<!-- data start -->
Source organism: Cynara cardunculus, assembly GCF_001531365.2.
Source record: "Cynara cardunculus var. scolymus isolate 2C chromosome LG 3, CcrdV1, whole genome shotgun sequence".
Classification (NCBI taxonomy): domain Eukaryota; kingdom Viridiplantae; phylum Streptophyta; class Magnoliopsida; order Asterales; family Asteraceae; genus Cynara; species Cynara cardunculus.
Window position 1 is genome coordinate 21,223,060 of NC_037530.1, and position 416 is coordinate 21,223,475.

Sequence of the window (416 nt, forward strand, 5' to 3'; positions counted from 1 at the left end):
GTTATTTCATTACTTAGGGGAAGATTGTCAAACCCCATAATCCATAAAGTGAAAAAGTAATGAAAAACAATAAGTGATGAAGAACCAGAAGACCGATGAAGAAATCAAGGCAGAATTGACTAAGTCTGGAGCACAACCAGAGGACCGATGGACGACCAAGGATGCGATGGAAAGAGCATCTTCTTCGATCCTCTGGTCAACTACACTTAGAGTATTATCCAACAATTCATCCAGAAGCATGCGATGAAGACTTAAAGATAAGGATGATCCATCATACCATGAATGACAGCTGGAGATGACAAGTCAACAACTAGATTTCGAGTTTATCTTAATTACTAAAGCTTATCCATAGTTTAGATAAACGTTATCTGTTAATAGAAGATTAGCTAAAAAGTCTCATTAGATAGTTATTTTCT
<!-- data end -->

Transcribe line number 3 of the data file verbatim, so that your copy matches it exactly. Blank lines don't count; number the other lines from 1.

Classification (NCBI taxonomy): domain Eukaryota; kingdom Viridiplantae; phylum Streptophyta; class Magnoliopsida; order Asterales; family Asteraceae; genus Cynara; species Cynara cardunculus.